When it comes to spreading awareness of your brand, press releases are your friend and press release email templates are your best friend. They are the easiest and most effective way to put your brand and yourself on journalists’ radars and achieve press coverage.
Brands traditionally put out press releases to their media contacts for product launches and upcoming events. They’re also commonly used as the first line of defence for PR crises – to get your side of the story across to the press quickly and effectively, and thereby achieve some level of damage control.
The question here is: how can you structure your press release to really capture a journalist’s attention? What information do they need, and how long should your press release be?
Given how useful press releases can be in a variety of situations, we’ve put together 6 easy-to-use templates for different situations.
1. Product Launch
- Headline: This should grab attention and excite people about your product. This will also be your subject line.
- Embargo, if relevant: This tells journalists and publications when they’re permitted to announce the news of your new product launch
- Lead: The main point of your press release – for example, what exciting features does your product have, why is it better than other similar products on the market?
- Body: More information about the product and the brand. Bullet points often work well for the body of a press release
- Quote: A quote from your CEO, happy customers, or a relevant expert about the new product for journalists to include in their story
- Contact information: The company’s contact information for journalists
- Headline: [Company/Individual] is delighted to present [the 1st/2nd/10th][event name].
- Big names: Be sure to include the names of any notable speakers or entertainment high up in the body copy. Why should people attend the event? Answer this first.
- Details: Date, location, and itinerary of event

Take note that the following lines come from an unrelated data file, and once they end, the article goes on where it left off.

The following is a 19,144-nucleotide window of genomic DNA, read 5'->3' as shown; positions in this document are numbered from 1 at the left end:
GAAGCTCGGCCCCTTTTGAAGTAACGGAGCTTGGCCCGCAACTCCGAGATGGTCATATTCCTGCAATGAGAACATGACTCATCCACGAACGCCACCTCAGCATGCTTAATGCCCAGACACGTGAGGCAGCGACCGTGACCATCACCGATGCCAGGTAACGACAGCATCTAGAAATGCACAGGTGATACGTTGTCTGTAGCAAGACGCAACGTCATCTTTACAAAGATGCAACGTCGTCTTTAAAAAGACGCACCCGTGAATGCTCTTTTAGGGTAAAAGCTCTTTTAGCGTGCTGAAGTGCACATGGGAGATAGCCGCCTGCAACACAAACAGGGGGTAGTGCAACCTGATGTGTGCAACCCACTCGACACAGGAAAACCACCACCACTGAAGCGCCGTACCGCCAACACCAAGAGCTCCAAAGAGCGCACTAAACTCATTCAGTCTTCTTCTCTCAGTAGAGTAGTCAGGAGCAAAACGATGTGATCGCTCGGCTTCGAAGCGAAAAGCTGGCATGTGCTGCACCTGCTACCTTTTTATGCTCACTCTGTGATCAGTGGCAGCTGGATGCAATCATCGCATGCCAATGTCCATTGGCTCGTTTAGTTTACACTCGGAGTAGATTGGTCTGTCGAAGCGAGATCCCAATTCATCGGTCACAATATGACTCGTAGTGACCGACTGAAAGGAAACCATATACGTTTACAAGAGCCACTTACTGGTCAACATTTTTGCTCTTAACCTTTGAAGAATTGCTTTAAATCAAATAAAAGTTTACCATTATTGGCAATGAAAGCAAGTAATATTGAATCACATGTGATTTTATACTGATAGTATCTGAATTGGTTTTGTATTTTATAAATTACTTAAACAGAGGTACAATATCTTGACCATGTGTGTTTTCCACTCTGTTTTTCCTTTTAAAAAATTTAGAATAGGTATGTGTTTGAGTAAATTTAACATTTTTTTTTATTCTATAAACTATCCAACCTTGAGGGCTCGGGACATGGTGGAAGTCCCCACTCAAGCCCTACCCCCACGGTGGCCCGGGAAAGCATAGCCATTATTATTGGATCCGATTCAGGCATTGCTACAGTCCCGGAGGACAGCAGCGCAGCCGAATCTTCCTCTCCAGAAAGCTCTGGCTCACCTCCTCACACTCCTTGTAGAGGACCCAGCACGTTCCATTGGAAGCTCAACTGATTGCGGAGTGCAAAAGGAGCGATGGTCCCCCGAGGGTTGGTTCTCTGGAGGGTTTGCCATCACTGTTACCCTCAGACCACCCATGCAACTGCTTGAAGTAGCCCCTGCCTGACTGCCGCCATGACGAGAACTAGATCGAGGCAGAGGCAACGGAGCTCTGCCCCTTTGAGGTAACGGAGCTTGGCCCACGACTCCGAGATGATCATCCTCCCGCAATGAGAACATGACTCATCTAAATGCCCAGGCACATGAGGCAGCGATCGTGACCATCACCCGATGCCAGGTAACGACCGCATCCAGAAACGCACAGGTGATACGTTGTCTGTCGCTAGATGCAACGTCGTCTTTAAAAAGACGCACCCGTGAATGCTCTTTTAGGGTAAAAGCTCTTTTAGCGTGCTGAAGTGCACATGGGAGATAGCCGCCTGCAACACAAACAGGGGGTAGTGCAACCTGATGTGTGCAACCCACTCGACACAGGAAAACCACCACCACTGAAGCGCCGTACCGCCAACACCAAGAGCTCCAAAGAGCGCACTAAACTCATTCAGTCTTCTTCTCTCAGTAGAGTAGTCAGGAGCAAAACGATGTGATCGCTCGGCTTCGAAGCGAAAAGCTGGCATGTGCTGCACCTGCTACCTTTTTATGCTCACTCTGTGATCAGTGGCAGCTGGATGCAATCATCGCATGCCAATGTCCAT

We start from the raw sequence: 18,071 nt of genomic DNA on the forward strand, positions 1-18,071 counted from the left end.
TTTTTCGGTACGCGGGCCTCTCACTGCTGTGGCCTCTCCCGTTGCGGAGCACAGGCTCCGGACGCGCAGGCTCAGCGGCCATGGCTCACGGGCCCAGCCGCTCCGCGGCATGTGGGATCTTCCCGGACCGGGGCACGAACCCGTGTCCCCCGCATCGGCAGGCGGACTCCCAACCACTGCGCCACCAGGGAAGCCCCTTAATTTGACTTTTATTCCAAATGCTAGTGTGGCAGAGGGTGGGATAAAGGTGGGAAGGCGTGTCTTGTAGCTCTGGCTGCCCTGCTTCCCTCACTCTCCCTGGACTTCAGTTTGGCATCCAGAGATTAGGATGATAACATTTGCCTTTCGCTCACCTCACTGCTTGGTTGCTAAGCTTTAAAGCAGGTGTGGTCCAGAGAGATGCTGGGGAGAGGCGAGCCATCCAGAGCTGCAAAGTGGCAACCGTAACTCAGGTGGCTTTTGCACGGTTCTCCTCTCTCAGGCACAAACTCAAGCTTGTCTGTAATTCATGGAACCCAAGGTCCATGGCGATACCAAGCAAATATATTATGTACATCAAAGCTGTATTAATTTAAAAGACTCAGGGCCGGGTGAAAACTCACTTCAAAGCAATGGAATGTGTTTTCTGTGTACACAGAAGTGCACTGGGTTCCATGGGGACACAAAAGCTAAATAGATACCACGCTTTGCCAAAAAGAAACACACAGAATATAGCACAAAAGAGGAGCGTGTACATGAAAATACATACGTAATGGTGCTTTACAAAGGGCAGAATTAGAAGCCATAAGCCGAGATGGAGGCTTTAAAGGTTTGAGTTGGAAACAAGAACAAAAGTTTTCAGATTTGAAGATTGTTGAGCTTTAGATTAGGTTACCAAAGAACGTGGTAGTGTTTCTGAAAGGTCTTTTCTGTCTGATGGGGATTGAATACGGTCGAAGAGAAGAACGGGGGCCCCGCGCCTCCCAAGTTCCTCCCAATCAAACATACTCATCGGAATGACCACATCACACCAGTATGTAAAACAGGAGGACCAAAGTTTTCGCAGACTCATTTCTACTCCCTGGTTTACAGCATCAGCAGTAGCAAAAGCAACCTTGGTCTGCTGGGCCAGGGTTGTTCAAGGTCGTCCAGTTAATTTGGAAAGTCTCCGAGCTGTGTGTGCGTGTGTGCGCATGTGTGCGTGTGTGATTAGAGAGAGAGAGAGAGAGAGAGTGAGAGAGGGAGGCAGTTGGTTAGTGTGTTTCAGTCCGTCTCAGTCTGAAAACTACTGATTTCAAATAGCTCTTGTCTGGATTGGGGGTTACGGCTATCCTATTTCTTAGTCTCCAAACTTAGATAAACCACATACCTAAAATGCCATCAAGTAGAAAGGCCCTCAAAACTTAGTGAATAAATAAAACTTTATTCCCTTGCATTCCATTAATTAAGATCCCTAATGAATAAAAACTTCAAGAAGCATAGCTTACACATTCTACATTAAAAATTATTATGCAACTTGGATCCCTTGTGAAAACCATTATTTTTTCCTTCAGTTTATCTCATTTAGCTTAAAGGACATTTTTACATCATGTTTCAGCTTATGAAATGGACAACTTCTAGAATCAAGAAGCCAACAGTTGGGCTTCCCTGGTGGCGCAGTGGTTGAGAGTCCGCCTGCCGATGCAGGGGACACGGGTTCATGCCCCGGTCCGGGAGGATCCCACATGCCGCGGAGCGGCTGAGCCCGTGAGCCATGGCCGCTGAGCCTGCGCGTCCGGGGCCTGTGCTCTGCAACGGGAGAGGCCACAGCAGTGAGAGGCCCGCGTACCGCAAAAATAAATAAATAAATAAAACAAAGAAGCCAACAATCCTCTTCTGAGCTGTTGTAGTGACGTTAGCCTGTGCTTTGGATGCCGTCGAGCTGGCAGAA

- More details: Ticket and contact information
- Quote: Use quote from performer/person being honored/previous attendee/CEO
- Company information: Boilerplate information about the company hosting the event and the history of the event
- Headline: Lead stat from research
- Information about study: Brief outline of who conducted the study and the sample size
- Other key stats: Include approximately five more key stats from the research
- Context: Why was the study conducted? What makes it relevant to your audience?
- Quotes: Include quotes from authors of study, and the company who conducted the research
- Contact details: Include contact details for journalists who want to find out more about the study or interview a relevant party
- Company information: Boilerplate information about the company that carried out the research
4. Crisis Management
- Context: For example, “as you may have seen, there have been news reports circulating this morning about [crisis] at [brand].”
- Explanation: Where appropriate, explain why this crisis has occurred
- Actions taken: What actions you have taken in response to the crisis
- Why: Why has this been your choice of response?
- Future: What are the next steps, and what can your customers expect going forward?
- Quote: Quote from CEO or individual leading the response to the crisis in question
- Sign off: Apology (where appropriate), a promise to keep your customers updated, and a thank you for their patience/understanding.
5. Content Outreach
- Headline: Lead from content – e.g. [brand] launches exclusive infographic showing [subject]
- Key points: Key points from the content – this could be stats from exclusive research, opinions from relevant people, or the key points made within the content
- Link: Link to the content where appropriate, or – if the content is visual– include it in the body of the email or tell the reader it is attached.
- Information about content: Who put the content together and why?
- Sell it: Who do you think will be interested in the content? Why will it be of interest to the journalist/publication’s audience?